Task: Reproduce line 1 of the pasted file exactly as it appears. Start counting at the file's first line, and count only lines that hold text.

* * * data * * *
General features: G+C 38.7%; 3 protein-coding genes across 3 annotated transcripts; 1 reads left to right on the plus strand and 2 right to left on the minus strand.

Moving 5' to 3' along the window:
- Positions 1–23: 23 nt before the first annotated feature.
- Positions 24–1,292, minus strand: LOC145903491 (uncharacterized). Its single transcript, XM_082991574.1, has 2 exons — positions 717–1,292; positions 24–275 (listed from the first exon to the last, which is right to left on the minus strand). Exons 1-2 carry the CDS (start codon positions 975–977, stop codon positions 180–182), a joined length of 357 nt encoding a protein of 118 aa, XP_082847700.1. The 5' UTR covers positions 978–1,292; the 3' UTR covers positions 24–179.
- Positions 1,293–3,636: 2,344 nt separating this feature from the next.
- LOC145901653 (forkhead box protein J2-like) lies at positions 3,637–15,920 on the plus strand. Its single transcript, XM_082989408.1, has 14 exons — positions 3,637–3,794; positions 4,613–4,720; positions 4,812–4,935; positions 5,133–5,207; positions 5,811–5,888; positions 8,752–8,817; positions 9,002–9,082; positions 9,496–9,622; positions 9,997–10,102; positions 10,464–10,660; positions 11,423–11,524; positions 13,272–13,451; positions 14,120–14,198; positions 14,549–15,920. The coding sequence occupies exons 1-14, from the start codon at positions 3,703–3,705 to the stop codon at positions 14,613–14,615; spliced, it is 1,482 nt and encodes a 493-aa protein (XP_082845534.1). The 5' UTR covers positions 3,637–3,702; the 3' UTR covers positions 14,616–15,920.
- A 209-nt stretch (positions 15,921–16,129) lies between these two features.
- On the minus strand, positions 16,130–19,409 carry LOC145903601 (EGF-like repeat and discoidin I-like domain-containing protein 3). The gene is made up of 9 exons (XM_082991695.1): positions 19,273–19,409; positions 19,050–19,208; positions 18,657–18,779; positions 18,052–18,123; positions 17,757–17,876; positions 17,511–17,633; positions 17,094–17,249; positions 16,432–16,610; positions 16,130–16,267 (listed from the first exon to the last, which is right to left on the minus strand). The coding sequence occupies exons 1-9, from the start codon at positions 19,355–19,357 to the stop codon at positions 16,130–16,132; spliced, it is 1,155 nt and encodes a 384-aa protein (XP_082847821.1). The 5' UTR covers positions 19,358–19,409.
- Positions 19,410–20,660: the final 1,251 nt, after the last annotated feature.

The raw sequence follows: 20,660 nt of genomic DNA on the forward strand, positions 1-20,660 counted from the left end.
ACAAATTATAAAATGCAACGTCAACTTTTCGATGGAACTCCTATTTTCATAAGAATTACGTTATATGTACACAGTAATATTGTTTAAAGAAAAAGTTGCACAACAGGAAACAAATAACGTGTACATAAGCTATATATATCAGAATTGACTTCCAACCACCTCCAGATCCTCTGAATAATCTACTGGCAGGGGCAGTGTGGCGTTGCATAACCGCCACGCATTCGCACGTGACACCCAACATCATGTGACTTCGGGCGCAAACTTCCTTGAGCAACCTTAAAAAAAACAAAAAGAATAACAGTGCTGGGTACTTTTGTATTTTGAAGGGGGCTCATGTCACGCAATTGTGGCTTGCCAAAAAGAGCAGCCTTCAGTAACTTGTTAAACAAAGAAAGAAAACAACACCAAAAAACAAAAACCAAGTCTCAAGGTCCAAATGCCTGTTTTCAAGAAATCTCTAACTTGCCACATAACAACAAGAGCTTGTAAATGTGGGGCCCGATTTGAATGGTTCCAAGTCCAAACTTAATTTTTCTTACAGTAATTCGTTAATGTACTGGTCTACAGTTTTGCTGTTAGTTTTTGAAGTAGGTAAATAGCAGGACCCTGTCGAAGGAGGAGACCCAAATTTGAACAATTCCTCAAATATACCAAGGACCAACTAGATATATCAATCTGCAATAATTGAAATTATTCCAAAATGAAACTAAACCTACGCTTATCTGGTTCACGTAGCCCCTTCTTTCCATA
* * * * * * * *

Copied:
General features: G+C 38.7%; 3 protein-coding genes across 3 annotated transcripts; 1 reads left to right on the plus strand and 2 right to left on the minus strand.